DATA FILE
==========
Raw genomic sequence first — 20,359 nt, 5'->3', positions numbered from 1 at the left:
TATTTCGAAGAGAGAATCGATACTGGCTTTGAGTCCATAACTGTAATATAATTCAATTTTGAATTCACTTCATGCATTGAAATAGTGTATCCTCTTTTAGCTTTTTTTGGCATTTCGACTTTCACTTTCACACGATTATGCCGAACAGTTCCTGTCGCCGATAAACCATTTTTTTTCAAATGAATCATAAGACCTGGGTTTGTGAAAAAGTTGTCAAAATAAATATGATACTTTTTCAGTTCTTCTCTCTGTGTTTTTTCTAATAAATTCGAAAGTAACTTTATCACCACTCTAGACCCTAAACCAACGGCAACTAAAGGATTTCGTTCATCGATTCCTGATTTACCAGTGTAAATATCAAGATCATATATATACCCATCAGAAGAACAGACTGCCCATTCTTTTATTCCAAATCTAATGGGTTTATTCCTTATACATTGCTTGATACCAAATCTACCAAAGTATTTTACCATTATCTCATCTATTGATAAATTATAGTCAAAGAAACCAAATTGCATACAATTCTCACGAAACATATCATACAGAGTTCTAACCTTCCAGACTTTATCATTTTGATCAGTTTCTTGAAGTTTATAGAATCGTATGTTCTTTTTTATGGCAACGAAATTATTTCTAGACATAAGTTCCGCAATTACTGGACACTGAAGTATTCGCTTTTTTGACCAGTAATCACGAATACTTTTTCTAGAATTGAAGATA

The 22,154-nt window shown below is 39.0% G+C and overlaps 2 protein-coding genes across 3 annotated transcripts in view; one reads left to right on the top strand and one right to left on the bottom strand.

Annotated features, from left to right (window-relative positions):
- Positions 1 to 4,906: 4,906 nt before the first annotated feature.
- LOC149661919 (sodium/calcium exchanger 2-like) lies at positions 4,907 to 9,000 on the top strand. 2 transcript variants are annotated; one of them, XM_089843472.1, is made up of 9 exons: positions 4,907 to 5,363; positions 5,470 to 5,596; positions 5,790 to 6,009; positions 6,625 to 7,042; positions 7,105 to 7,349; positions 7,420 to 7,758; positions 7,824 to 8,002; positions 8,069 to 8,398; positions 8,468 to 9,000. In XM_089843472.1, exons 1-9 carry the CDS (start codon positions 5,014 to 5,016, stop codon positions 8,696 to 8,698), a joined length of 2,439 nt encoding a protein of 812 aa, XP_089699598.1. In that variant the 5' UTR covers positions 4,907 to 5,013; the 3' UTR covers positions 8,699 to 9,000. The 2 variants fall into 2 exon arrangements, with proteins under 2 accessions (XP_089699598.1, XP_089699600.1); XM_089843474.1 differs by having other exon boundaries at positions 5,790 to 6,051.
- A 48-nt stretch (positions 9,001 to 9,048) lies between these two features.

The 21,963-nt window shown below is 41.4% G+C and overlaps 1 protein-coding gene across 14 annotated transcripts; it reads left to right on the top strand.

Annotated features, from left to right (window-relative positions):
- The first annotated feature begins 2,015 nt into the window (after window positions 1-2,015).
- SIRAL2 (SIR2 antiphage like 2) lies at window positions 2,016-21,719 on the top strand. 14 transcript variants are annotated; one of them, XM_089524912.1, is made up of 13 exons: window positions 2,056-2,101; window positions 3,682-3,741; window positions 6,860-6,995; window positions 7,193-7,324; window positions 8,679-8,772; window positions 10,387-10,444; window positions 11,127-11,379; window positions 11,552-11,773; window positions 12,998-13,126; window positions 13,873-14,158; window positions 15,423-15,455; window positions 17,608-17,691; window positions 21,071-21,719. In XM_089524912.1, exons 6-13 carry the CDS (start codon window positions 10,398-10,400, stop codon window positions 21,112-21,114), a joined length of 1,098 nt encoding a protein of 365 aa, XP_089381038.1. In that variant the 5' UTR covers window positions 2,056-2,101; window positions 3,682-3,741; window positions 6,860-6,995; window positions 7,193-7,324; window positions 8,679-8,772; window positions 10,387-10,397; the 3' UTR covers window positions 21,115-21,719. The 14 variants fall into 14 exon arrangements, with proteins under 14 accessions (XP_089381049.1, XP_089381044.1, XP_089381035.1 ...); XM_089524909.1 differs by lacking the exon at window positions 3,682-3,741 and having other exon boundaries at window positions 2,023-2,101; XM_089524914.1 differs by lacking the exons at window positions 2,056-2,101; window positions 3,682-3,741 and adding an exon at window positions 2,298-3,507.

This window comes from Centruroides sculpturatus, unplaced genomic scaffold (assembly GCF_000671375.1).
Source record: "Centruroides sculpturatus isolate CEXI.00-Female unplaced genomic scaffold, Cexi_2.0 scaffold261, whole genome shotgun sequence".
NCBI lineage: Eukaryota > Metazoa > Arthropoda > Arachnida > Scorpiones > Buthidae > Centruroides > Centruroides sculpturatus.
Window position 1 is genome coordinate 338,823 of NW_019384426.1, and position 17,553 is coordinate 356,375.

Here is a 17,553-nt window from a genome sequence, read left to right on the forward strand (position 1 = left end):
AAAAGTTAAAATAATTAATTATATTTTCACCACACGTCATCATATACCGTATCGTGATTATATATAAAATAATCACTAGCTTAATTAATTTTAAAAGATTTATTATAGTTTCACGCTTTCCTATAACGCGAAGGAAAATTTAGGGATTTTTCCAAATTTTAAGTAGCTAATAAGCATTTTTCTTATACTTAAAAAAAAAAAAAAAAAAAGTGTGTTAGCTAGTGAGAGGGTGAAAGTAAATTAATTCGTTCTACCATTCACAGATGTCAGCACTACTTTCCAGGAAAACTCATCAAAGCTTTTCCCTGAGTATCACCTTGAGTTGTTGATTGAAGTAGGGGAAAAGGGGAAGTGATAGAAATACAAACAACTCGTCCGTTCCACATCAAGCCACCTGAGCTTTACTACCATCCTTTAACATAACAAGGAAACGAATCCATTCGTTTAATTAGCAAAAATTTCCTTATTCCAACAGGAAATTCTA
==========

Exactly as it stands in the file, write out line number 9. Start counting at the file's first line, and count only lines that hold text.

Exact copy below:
Annotated features, from left to right (window-relative positions):